Fear in Writing: Guest blogger: author Kathryn Casey

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Today in Literary History...December 14, 1907: Rudyard Kipling receives the Nobel prize for literature, the first English-language writer to do so.ud

Friday, December 10, 2010

Guest blogger: author Kathryn Casey

Today we welcome Kathryn Casey, whose novels have made the lists in Vanity Fair and Booklist, among other publications.  She also has an impressive group of nonfiction recognized by Queen-of-the-genre Ann Rule.
Without further ado, here is Kathryn Casey on 'The Joy of Pure Fiction.'

     When Singularity, my first mystery, came out, I noticed a couple of distinct reactions from family and friends. Before reading it, they seemed delighted that I wasn’t hanging around courtrooms and prisons as much as in the past, during my more than two decades as a journalist, writing true crime books and covering real murder cases. “It’s good for you to not see such a depressing side of life,” my aunt said one day, patting my hand. “It’ll give you a more optimistic view of the world.”
       I didn’t argue. First, my parents raised me to not contradict my elders. Second, it can get pretty intense covering real murder cases, sitting with the victims’ and defendants’ families, watching their reactions, listening to the evidence, often grisly, looking at disturbing crime scene photos, and then, later, interviewing the killers.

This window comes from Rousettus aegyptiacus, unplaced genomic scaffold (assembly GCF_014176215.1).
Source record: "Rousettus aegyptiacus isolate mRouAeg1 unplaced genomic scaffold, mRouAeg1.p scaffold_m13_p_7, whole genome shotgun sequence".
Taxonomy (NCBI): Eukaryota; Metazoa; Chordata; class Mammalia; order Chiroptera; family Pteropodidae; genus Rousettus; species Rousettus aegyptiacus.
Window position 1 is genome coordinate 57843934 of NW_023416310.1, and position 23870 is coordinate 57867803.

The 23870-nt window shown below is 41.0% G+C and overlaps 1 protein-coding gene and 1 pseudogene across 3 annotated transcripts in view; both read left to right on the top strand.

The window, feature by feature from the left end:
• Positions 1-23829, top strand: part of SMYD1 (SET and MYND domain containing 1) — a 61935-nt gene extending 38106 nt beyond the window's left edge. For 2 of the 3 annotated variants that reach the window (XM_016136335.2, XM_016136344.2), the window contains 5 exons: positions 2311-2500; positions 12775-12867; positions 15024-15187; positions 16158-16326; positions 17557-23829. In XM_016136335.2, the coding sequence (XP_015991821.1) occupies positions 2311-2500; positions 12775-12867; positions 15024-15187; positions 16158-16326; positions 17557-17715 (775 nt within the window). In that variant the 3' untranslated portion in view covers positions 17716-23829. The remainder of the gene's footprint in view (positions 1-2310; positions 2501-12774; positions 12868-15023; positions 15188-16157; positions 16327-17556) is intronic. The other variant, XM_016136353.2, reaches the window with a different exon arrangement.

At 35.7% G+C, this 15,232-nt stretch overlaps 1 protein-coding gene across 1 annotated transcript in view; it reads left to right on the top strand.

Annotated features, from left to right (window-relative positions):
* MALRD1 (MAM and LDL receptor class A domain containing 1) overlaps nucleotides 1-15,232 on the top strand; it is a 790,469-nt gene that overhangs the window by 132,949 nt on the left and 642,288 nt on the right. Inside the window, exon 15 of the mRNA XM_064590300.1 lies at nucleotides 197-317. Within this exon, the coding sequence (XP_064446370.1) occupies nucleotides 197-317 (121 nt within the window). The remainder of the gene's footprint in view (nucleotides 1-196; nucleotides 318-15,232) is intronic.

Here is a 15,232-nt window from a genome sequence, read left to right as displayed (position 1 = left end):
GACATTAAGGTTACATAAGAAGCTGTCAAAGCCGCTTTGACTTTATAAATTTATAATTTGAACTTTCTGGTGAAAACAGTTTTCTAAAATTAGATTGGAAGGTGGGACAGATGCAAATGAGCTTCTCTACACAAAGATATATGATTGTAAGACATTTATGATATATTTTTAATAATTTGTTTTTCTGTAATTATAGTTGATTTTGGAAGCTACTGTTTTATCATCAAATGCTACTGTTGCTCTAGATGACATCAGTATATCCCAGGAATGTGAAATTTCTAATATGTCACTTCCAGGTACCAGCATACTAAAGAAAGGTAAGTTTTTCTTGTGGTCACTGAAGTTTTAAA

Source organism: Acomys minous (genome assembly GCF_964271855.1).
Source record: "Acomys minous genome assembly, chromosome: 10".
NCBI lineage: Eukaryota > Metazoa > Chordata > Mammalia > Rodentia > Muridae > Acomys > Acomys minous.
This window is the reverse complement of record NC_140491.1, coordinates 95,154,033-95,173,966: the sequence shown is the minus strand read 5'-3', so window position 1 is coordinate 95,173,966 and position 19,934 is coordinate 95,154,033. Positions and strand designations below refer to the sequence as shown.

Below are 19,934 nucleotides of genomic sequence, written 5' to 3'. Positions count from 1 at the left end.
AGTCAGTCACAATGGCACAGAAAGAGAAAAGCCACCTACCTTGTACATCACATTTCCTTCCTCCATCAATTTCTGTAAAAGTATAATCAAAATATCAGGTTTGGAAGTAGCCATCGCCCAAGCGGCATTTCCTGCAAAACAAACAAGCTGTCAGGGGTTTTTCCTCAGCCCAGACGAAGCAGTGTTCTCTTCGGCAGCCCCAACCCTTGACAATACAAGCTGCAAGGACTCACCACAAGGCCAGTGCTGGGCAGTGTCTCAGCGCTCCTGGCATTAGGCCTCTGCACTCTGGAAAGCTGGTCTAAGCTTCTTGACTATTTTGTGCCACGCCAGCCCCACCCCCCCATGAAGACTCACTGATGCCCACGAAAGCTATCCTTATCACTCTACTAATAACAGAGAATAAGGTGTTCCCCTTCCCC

My family and friends relief, however, was short lived. When they’d actually read the book, some eyed me rather warily. “You know, Kathy,” a friend said over lunch in a crowded restaurant one afternoon. We were out celebrating the new novel, and we’d both sipped a bit of champagne. I was feeling rather effervescent when she said, “Some of the girls have been talking, and we’re wondering if we should be concerned with the ideas you have floating around in your mind.”
      I put down my fork, looked at her eye-to-eye, thought briefly, and then said, “You know, you really shouldn’t bother. I’m pretty sure, I’m okay.”
      “But those murder scenes in your book,” she said, growing ever more adamant. “They were, how should I put this, unusual. Do you often think about such things often?”
      Again, I took my time, considering the scenes she’d referred to. My main character, Sarah Armstrong, is a Texas Ranger/profiler. She doesn’t get the run of the mill murders. Instead, she’s kind of like that TV doc House, the one they call on to weed through all the clues when they can’t crack a case. In that first book, the one my friends had just read, Sarah hunted a serial killer and the death scenes were indeed unusual, in fact, ritualistic might have been a better word.
       “You know, I do think about such things,” I told my friend, who shook her head slightly at my confession. “But you don’t need to worry, because the beauty of fiction is that none of it’s real.”
      As my aunt had hoped, the transition from fact to fiction has been invigorating. After all those years covering real cases, I do have rather strange things floating around in my head, and, for the first time, I’m letting them out to play, resulting in plenty of plots and characters to draw on.
     For instance, in the second book in the series, Blood Lines, I wrote about a deadly cyber-stalker circling a pop star and an oil company exec found shot through the head with a farewell note beside her body. Was it suicide? I’m not telling, but I will say that both plot lines tied back to cases I’d heard about but never wrote about back in the early nineties. So their roots are real, even though they’re thoroughly fictionalized in the book.